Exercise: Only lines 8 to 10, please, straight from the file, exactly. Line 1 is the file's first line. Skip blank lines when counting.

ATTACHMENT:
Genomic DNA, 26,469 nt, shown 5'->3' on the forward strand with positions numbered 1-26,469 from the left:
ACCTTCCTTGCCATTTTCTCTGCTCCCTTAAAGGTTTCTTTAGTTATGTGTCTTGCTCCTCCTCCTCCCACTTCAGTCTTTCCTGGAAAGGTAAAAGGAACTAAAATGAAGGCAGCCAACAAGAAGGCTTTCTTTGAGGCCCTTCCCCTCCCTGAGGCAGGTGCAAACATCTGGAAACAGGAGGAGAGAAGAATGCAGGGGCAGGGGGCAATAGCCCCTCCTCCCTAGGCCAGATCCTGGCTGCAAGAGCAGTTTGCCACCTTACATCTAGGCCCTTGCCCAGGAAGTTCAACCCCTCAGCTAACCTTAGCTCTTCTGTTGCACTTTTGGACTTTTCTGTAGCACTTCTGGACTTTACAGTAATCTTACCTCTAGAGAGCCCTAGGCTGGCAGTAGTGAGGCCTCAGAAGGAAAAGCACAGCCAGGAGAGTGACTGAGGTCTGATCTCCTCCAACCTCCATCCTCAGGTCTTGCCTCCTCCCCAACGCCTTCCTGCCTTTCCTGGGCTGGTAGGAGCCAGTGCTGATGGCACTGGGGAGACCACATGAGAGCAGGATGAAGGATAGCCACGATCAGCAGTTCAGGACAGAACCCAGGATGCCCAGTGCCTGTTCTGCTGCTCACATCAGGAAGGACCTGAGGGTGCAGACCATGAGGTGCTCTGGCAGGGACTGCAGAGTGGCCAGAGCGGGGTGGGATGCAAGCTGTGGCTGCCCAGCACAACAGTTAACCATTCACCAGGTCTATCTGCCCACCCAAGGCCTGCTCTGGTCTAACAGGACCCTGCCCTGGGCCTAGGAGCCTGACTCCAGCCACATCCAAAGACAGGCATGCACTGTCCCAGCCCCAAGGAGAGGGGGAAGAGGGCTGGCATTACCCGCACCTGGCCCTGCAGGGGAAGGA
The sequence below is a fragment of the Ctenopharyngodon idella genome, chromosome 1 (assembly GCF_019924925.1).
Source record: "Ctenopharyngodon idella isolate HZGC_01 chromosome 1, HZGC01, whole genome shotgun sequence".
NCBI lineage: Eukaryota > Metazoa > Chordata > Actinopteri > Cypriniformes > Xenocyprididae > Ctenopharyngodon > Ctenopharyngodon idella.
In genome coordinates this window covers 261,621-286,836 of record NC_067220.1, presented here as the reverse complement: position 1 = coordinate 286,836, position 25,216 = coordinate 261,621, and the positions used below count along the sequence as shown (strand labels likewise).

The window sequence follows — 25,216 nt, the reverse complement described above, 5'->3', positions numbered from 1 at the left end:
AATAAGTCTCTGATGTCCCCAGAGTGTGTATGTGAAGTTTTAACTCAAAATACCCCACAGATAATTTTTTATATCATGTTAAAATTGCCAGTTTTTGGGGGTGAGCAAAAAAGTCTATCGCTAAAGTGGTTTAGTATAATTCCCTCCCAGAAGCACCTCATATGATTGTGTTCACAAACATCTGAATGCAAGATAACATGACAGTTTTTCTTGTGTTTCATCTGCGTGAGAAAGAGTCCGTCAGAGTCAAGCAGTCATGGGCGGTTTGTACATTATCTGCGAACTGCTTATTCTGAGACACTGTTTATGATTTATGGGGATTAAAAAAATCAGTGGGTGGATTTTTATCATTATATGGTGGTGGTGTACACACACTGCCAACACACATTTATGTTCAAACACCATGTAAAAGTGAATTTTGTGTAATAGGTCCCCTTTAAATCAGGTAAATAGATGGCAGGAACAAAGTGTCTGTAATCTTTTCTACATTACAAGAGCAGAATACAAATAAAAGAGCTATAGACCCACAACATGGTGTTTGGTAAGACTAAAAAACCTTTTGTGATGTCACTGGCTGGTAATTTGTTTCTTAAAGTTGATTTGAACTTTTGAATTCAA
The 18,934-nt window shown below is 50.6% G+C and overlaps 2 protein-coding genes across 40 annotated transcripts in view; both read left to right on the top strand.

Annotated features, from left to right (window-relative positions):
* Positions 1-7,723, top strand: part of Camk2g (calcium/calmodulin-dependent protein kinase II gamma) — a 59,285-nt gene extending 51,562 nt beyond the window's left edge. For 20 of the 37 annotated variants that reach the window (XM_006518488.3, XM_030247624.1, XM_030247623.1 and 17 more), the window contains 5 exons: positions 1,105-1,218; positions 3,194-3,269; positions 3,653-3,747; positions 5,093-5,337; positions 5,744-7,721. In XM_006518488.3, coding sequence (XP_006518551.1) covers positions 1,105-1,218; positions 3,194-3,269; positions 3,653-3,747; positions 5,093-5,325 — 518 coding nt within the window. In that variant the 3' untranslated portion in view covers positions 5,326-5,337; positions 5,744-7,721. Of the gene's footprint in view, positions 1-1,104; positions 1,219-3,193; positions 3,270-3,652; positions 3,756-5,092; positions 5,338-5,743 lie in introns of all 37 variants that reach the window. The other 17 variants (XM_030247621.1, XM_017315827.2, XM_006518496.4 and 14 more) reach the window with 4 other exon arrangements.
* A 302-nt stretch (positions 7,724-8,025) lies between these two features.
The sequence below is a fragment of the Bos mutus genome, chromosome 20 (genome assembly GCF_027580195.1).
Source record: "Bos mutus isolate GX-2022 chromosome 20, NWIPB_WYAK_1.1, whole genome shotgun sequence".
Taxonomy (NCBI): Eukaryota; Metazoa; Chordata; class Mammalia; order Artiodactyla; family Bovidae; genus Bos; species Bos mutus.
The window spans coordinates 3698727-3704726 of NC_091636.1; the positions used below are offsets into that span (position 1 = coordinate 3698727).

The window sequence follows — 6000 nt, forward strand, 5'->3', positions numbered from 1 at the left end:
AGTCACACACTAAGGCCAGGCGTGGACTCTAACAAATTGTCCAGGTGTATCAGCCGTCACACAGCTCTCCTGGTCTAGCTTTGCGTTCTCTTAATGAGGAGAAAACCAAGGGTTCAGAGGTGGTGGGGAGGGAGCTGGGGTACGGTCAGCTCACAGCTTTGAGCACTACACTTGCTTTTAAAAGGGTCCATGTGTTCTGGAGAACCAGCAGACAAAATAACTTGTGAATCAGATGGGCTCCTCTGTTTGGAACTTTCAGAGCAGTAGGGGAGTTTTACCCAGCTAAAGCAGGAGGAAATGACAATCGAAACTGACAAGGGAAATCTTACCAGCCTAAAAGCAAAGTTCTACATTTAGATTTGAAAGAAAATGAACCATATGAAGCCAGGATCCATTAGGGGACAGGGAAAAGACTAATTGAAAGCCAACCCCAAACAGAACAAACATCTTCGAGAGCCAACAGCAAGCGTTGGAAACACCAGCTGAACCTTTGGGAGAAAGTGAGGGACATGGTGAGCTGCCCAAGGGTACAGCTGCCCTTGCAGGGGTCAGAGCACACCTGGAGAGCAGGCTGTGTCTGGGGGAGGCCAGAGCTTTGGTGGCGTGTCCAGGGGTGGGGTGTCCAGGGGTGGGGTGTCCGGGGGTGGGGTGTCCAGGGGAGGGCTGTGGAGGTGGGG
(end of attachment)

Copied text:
AATAAGTCTCTGATGTCCCCAGAGTGTGTATGTGAAGTTTTAACTCAAAATACCCCACAGATAATTTTTTATATCATGTTAAAATTGCCAGTTTTTGGGGGTGAGCAAAAAAGTCTATCGCTAAAGTGGTTTAGTATAATTCCCTCCCAGAAGCACCTCATATGATTGTGTTCACAAACATCTGAATGCAAGATAACATGACAGTTTTTCTTGTGTTTCATCTGCGTGAGAAAGAGTCCGTCAGAGTCAAGCAGTCATGGGCGGTTTGTACATTATCTGCGAACTGCTTATTCTGAGACACTGTTTATGATTTATGGGGATTAAAAAAATCAGTGGGTGGATTTTTATCATTATATGGTGGTGGTGTACACACACTGCCAACACACATTTATGTTCAAACACCATGTAAAAGTGAATTTTGTGTAATAGGTCCCCTTTAAATCAGGTAAATAGATGGCAGGAACAAAGTGTCTGTAATCTTTTCTACATTACAAGAGCAGAATACAAATAAAAGAGCTATAGACCCACAACATGGTGTTTGGTAAGACTAAAAAACCTTTTGTGATGTCACTGGCTGGTAATTTGTTTCTTAAAGTTGATTTGAACTTTTGAATTCAA
The 18,934-nt window shown below is 50.6% G+C and overlaps 2 protein-coding genes across 40 annotated transcripts in view; both read left to right on the top strand.

Annotated features, from left to right (window-relative positions):